Next week, a Senate committee headed by California Democrat Barbara Boxer is expected to vote on a six-year transportation bill.
The good news for Los Angeles is that funding for the federal loan program known as TIFIA — the Transportation Infrastructure Finance and Innovation Act — would be the same as last year. L.A. received ten percent of TIFIA loan dollars over the past two years — upfront money to help build Metro's Crenshaw line extension and the downtown regional connector. The loan will be paid back with a half-cent sales tax increase that's already been approved by voters.
Boxer credits L.A. with the idea of expanding the TIFIA program, but says competition will be tougher. She says the program's been a "huge success," but it's over-subscribed: "So we want to make sure that all the cities and counties across this nation can take advantage of it."
Boxer also warns that the Highway Trust Fund, which pays for road and bridge repairs, is in "deep trouble." The fund runs out of money this summer but it's unclear where more funding would come from; Congress hasn’t raised the gas tax in two decades. Boxer says there are a number of options to make up the $18 billion a year shortfall: you can peg a rise in the gas tax to inflation; or switch to a fee tied to vehicle miles traveled; or charge a fee on freight containers.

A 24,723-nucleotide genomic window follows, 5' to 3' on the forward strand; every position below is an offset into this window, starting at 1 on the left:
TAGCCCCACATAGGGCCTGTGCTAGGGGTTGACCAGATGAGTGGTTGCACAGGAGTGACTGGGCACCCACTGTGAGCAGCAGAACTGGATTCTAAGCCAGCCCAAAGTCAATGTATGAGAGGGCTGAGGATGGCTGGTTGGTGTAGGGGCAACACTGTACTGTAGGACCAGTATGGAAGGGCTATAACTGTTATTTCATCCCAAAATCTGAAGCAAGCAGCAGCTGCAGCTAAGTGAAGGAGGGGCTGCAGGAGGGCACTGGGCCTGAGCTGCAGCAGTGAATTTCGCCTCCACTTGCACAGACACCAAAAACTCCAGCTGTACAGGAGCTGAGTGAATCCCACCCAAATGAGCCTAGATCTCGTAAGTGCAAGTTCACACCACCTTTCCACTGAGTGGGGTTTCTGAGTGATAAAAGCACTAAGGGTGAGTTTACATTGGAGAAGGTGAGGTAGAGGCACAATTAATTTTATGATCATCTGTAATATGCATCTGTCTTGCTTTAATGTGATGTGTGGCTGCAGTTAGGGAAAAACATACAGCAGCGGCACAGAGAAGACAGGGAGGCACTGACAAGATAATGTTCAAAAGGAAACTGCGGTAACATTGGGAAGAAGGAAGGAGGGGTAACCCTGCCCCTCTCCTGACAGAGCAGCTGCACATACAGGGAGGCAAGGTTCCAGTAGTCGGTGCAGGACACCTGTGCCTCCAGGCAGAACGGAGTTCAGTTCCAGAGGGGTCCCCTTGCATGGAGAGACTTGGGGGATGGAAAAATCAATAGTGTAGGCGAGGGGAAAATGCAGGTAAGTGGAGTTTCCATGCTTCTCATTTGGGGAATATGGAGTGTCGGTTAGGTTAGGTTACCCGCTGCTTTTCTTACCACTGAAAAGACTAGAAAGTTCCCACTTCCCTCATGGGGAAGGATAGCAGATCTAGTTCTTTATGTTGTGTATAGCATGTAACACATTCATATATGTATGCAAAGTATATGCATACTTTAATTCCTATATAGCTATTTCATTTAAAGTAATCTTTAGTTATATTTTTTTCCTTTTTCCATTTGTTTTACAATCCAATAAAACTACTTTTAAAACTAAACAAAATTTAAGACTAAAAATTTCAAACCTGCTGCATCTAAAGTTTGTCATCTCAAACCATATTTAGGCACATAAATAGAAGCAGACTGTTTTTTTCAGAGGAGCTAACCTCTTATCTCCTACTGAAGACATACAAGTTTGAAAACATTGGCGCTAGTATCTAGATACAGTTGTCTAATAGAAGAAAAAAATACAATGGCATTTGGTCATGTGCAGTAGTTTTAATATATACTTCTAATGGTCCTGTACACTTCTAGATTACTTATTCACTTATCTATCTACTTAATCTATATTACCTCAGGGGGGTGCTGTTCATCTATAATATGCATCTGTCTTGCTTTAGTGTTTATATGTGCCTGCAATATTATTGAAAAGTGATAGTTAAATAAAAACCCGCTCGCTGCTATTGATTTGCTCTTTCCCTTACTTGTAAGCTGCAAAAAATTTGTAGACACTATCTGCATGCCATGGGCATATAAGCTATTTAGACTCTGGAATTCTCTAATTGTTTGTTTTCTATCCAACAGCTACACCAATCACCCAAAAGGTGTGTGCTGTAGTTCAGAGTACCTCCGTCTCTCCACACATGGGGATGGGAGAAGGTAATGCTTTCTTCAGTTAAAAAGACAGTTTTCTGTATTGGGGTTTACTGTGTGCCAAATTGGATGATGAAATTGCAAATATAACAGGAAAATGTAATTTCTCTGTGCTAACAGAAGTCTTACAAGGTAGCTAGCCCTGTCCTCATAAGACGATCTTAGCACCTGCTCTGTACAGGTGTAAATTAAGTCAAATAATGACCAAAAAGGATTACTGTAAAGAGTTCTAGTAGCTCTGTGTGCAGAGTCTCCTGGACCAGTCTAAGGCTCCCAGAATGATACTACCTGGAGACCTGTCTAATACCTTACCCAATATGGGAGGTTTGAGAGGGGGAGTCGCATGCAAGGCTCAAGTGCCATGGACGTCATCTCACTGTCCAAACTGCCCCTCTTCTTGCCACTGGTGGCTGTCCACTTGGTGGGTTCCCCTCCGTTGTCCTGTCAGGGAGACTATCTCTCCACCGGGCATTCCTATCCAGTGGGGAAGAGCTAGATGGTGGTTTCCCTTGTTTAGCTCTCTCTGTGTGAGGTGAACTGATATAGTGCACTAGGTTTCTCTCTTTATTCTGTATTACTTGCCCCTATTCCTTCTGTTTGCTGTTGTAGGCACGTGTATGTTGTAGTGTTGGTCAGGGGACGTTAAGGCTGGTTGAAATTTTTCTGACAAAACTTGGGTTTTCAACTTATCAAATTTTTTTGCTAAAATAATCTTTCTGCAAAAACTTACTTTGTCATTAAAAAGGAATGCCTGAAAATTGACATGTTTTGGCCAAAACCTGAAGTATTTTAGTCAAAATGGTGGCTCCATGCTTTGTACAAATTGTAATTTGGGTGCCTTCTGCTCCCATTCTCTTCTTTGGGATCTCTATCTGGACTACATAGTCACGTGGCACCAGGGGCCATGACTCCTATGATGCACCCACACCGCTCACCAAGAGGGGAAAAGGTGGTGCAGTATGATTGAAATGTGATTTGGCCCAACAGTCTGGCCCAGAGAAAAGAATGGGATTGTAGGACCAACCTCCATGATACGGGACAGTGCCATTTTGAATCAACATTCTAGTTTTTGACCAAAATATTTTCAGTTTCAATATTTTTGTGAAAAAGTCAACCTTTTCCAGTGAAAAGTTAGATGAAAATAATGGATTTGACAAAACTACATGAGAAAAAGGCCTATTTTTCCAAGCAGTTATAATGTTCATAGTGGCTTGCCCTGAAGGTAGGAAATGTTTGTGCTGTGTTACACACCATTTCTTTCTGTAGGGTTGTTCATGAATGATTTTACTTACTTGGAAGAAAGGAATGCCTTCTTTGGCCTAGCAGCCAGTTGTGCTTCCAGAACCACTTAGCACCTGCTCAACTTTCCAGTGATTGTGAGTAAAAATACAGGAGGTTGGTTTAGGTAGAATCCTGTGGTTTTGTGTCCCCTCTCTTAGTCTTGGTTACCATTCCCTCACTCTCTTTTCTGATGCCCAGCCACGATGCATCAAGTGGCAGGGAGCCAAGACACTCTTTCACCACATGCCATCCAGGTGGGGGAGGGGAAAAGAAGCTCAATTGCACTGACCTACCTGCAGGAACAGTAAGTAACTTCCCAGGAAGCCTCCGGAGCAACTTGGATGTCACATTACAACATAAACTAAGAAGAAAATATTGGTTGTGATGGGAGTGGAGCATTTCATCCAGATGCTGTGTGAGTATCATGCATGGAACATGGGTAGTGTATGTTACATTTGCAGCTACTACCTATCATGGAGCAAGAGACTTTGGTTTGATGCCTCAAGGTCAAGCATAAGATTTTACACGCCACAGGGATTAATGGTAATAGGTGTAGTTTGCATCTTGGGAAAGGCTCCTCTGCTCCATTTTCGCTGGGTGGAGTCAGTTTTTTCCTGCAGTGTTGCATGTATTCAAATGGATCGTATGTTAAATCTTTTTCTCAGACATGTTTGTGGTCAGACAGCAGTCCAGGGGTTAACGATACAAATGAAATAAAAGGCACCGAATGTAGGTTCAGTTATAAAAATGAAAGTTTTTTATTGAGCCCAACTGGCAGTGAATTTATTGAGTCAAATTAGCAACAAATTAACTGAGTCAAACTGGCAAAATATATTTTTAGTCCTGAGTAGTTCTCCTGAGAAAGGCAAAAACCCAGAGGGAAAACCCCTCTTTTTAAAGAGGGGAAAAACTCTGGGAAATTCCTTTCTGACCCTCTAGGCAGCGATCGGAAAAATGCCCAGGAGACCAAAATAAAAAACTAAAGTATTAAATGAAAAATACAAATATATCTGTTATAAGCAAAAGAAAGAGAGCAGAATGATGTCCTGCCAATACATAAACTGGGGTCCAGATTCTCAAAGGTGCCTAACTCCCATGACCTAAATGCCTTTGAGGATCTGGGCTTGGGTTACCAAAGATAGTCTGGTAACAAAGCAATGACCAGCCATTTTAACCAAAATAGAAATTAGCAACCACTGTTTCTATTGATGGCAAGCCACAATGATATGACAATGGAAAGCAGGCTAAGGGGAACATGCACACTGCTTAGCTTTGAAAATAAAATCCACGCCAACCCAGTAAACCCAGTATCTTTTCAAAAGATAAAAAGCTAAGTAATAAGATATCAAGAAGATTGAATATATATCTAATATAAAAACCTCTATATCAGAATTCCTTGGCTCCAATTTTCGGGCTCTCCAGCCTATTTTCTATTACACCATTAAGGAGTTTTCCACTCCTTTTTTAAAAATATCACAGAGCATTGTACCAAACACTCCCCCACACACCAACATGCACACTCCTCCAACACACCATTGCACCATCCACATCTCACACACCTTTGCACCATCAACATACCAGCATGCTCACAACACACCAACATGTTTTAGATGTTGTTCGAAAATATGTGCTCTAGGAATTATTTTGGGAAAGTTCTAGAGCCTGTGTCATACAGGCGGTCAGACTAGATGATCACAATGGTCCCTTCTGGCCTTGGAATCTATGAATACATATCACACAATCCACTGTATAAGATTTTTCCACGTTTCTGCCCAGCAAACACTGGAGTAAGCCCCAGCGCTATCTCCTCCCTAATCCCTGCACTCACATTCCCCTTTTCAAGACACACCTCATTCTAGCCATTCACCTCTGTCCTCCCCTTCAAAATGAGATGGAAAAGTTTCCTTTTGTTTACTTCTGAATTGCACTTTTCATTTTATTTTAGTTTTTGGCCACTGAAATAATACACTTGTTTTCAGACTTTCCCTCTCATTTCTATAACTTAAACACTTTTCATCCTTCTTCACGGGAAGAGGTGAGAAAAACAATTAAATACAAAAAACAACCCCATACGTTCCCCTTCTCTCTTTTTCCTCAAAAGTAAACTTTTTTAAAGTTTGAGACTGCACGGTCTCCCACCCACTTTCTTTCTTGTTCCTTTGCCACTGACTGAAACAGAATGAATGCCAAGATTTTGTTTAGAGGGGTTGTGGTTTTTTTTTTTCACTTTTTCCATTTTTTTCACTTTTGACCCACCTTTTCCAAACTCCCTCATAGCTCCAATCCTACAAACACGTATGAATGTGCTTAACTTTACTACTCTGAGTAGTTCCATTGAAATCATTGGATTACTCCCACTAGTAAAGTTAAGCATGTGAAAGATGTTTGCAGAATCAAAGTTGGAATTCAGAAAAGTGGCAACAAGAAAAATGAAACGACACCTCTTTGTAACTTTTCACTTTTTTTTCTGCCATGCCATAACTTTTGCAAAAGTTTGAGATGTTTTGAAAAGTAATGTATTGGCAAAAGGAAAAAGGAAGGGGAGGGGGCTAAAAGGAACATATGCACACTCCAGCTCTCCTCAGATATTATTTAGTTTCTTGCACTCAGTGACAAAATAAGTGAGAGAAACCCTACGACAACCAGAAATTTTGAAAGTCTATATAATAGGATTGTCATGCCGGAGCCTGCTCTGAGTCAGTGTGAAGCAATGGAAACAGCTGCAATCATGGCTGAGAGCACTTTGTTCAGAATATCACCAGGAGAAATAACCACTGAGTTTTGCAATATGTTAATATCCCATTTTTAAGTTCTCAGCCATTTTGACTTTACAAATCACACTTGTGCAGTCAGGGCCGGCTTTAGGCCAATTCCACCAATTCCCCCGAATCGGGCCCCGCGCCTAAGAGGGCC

Boxer says three-and-a-half million construction jobs "depend on this." It remains to be seen whether her Congressional colleagues will be bold enough to take some action before the fund runs dry.
There’s more bad news for Southern California: the House version of the transportation bill slashes a construction grant program by more than 80 percent and also reduces funding for transit projects.